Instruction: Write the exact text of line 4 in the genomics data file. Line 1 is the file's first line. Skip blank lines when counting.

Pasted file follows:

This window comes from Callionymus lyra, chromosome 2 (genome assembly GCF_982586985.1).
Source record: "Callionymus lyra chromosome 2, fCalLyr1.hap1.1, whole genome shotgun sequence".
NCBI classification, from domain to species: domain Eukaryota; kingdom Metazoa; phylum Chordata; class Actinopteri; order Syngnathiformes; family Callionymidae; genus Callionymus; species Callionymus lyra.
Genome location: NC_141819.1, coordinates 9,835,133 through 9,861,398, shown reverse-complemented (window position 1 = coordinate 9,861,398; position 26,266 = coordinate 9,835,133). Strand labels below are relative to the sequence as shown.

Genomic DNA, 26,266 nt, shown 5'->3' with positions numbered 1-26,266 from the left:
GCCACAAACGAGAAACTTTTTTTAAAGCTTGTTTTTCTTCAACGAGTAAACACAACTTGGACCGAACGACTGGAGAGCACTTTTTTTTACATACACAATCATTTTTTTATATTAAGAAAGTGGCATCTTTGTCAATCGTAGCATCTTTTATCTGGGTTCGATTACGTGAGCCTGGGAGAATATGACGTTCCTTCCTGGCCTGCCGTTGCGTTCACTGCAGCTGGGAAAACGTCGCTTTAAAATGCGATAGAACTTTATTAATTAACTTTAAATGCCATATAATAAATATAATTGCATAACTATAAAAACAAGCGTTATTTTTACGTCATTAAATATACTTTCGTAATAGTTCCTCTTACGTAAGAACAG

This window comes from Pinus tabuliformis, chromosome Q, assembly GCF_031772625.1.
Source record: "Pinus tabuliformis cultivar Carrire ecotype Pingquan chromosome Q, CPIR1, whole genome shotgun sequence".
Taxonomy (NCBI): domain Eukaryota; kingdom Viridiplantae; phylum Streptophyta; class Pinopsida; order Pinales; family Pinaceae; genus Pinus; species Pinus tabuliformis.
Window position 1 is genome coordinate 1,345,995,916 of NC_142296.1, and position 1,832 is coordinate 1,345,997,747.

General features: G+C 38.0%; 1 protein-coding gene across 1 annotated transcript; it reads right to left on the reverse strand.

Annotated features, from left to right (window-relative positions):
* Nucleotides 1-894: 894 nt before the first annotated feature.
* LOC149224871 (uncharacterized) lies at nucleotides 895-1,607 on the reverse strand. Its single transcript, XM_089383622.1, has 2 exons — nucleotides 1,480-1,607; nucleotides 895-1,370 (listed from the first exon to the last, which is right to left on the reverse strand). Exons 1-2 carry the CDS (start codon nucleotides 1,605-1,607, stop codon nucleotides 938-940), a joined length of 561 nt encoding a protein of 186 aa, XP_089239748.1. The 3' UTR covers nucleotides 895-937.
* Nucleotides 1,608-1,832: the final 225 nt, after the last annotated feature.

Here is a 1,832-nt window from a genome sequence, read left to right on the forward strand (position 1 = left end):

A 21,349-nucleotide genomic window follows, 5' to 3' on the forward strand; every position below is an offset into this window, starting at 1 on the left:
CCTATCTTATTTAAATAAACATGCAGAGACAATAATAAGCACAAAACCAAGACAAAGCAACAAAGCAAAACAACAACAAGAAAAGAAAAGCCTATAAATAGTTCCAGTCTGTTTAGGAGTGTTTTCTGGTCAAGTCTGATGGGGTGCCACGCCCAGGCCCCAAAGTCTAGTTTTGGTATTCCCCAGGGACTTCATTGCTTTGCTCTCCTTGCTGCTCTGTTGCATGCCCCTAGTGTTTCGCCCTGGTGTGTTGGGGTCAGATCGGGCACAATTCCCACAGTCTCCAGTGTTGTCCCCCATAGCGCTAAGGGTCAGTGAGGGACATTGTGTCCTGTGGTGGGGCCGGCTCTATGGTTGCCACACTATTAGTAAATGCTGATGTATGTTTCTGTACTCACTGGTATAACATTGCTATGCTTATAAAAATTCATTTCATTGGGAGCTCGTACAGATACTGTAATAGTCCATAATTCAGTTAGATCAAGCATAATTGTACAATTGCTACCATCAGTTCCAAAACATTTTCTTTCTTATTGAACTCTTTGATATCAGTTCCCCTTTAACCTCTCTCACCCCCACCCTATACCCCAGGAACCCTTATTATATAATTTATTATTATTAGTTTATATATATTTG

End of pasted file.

Genome location: NC_141819.1, coordinates 9,835,133 through 9,861,398, shown reverse-complemented (window position 1 = coordinate 9,861,398; position 26,266 = coordinate 9,835,133). Strand labels below are relative to the sequence as shown.